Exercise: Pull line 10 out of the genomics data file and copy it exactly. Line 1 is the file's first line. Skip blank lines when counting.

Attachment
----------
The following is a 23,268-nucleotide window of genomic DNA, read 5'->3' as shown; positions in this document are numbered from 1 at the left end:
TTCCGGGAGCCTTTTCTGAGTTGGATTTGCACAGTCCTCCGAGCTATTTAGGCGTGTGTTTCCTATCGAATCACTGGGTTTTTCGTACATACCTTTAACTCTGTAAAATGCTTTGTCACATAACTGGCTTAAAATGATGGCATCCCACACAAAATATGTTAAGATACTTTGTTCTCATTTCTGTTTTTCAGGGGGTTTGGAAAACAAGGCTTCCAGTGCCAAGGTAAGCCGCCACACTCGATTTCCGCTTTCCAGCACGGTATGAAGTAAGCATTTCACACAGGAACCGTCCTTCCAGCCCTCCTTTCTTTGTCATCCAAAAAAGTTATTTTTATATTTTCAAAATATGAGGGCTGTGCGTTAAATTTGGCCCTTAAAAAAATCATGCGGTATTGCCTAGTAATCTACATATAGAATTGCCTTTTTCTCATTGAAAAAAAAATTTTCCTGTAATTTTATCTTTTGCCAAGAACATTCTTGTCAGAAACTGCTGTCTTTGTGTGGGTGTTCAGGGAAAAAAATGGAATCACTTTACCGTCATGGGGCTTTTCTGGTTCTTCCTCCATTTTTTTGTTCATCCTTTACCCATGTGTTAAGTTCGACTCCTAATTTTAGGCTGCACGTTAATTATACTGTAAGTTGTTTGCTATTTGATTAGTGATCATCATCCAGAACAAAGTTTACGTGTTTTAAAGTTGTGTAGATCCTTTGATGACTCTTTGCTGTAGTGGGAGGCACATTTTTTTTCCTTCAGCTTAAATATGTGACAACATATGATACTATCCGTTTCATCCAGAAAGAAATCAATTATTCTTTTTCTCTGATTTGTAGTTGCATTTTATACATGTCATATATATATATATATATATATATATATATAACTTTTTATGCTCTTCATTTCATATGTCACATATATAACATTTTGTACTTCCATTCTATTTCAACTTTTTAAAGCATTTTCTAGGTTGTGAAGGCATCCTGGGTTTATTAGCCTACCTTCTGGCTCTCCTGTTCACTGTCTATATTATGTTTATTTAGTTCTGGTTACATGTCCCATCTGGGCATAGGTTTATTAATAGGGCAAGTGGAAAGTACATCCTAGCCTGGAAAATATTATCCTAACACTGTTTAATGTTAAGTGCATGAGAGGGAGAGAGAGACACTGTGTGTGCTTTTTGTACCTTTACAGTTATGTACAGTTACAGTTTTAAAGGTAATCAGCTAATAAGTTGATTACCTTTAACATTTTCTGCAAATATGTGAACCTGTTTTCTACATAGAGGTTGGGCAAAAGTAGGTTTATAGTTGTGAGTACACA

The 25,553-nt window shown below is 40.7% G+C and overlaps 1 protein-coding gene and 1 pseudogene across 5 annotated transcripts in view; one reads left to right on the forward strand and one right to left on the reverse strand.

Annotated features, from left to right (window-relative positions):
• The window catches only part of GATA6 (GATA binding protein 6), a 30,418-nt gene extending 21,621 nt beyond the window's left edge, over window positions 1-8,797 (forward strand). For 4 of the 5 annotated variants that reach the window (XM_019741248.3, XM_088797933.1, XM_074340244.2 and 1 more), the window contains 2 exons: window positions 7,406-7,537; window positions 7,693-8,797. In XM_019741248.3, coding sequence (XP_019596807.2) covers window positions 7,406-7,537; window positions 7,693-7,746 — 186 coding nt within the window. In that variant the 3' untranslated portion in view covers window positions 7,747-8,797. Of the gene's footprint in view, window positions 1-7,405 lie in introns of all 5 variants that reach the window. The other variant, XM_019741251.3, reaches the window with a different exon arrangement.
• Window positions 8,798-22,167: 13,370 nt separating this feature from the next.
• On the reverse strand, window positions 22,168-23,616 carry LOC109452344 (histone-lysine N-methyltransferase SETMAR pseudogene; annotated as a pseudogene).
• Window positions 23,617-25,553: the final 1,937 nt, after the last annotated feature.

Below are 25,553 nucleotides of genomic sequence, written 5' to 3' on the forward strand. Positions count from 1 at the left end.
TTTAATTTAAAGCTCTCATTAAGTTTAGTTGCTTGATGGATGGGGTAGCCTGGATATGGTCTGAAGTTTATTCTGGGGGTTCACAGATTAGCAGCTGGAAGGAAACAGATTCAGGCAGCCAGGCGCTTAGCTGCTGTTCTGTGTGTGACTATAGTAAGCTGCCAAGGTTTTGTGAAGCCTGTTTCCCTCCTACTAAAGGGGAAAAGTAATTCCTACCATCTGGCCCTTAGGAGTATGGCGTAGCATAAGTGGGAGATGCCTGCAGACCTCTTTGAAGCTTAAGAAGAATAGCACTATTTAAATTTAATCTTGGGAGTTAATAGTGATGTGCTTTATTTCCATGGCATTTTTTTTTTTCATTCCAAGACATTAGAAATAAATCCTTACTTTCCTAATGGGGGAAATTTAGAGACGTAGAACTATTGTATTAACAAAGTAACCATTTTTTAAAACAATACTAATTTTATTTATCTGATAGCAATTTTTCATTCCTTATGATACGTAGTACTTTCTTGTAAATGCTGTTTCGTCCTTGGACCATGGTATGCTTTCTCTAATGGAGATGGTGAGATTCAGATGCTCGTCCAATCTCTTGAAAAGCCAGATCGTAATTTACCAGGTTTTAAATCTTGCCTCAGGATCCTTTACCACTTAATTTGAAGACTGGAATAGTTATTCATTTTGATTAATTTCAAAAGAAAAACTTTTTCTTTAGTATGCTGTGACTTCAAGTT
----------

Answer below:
TTTAATTTAAAGCTCTCATTAAGTTTAGTTGCTTGATGGATGGGGTAGCCTGGATATGGTCTGAAGTTTATTCTGGGGGTTCACAGATTAGCAGCTGGAAGGAAACAGATTCAGGCAGCCAGGCGCTTAGCTGCTGTTCTGTGTGTGACTATAGTAAGCTGCCAAGGTTTTGTGAAGCCTGTTTCCCTCCTACTAAAGGGGAAAAGTAATTCCTACCATCTGGCCCTTAGGAGTATGGCGTAGCATAAGTGGGAGATGCCTGCAGACCTCTTTGAAGCTTAAGAAGAATAGCACTATTTAAATTTAATCTTGGGAGTTAATAGTGATGTGCTTTATTTCCATGGCATTTTTTTTTTTCATTCCAAGACATTAGAAATAAATCCTTACTTTCCTAATGGGGGAAATTTAGAGACGTAGAACTATTGTATTAACAAAGTAACCATTTTTTAAAACAATACTAATTTTATTTATCTGATAGCAATTTTTCATTCCTTATGATACGTAGTACTTTCTTGTAAATGCTGTTTCGTCCTTGGACCATGGTATGCTTTCTCTAATGGAGATGGTGAGATTCAGATGCTCGTCCAATCTCTTGAAAAGCCAGATCGTAATTTACCAGGTTTTAAATCTTGCCTCAGGATCCTTTACCACTTAATTTGAAGACTGGAATAGTTATTCATTTTGATTAATTTCAAAAGAAAAACTTTTTCTTTAGTATGCTGTGACTTCAAGTT